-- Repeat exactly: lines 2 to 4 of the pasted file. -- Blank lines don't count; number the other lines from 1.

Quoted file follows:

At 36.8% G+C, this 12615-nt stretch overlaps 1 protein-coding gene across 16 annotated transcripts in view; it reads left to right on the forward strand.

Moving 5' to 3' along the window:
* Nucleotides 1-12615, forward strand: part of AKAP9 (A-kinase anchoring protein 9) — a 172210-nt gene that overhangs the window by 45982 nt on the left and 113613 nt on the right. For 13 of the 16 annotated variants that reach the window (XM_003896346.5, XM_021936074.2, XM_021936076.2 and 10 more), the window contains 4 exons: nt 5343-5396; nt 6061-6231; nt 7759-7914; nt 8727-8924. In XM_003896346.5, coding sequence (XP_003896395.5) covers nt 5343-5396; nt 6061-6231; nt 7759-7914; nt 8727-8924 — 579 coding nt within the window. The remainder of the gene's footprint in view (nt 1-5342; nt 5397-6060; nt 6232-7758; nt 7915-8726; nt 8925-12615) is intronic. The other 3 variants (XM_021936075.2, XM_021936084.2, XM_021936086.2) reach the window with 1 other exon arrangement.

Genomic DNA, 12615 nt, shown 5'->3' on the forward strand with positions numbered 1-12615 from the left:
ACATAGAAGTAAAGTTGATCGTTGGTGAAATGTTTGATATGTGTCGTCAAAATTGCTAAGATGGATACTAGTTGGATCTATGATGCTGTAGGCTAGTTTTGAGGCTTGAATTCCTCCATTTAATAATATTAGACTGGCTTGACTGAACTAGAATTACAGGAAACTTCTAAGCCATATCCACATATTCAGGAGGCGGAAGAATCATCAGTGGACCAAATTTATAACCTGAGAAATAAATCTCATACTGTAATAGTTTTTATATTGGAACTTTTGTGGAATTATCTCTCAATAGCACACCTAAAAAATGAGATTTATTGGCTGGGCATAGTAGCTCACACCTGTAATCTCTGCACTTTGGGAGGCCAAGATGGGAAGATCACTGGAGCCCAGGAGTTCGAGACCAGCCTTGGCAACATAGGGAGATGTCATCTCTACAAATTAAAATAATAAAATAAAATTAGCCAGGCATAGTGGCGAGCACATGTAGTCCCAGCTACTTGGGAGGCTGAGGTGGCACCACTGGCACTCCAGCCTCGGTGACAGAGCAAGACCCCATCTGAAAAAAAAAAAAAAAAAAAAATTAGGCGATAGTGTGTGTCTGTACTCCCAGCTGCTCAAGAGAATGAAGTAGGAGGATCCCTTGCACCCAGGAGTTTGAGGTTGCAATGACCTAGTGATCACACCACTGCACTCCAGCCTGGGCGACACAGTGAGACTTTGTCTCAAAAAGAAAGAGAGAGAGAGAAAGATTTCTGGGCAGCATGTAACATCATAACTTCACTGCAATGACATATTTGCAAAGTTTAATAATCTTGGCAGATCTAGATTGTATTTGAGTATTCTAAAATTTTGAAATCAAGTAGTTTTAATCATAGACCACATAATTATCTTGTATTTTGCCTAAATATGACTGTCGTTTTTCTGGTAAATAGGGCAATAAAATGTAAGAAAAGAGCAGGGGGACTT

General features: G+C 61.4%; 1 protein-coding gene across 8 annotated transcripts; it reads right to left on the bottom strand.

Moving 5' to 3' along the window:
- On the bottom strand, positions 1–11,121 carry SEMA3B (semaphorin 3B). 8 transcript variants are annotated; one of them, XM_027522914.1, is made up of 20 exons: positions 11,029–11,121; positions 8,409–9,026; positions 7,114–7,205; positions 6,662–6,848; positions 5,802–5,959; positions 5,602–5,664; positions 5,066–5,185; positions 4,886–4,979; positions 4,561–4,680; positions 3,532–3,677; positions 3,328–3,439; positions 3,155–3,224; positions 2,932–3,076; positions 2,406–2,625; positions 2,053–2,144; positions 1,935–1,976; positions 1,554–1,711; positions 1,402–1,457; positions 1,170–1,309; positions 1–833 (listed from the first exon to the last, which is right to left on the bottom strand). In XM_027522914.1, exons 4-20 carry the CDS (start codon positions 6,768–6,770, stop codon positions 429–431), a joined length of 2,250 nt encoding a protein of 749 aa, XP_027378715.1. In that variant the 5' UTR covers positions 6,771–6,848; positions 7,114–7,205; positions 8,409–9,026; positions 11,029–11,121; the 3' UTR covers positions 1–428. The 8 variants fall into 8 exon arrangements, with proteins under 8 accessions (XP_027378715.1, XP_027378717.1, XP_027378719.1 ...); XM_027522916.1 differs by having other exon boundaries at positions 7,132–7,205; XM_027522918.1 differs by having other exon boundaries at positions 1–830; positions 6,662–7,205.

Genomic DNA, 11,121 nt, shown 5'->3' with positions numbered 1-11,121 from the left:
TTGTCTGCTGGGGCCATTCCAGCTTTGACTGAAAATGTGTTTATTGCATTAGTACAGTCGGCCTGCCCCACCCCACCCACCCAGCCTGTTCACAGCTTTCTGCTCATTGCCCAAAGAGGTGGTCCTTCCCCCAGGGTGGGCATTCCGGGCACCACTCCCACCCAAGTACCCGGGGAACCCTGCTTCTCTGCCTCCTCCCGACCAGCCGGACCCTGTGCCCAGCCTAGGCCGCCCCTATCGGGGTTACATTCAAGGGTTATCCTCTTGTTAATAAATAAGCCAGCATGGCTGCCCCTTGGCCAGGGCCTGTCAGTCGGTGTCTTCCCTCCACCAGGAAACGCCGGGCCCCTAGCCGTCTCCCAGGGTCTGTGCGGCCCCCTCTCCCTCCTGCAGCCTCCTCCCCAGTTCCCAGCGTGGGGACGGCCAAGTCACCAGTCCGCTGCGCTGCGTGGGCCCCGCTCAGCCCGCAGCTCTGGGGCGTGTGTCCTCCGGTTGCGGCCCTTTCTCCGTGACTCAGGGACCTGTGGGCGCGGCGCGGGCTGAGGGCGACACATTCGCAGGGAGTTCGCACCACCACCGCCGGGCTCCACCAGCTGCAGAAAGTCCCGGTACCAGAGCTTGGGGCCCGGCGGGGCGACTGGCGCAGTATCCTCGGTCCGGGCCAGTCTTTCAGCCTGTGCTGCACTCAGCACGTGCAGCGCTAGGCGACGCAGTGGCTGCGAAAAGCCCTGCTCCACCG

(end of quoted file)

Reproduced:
Moving 5' to 3' along the window:
* Nucleotides 1-12615, forward strand: part of AKAP9 (A-kinase anchoring protein 9) — a 172210-nt gene that overhangs the window by 45982 nt on the left and 113613 nt on the right. For 13 of the 16 annotated variants that reach the window (XM_003896346.5, XM_021936074.2, XM_021936076.2 and 10 more), the window contains 4 exons: nt 5343-5396; nt 6061-6231; nt 7759-7914; nt 8727-8924. In XM_003896346.5, coding sequence (XP_003896395.5) covers nt 5343-5396; nt 6061-6231; nt 7759-7914; nt 8727-8924 — 579 coding nt within the window. The remainder of the gene's footprint in view (nt 1-5342; nt 5397-6060; nt 6232-7758; nt 7915-8726; nt 8925-12615) is intronic. The other 3 variants (XM_021936075.2, XM_021936084.2, XM_021936086.2) reach the window with 1 other exon arrangement.

Genomic DNA, 12615 nt, shown 5'->3' on the forward strand with positions numbered 1-12615 from the left: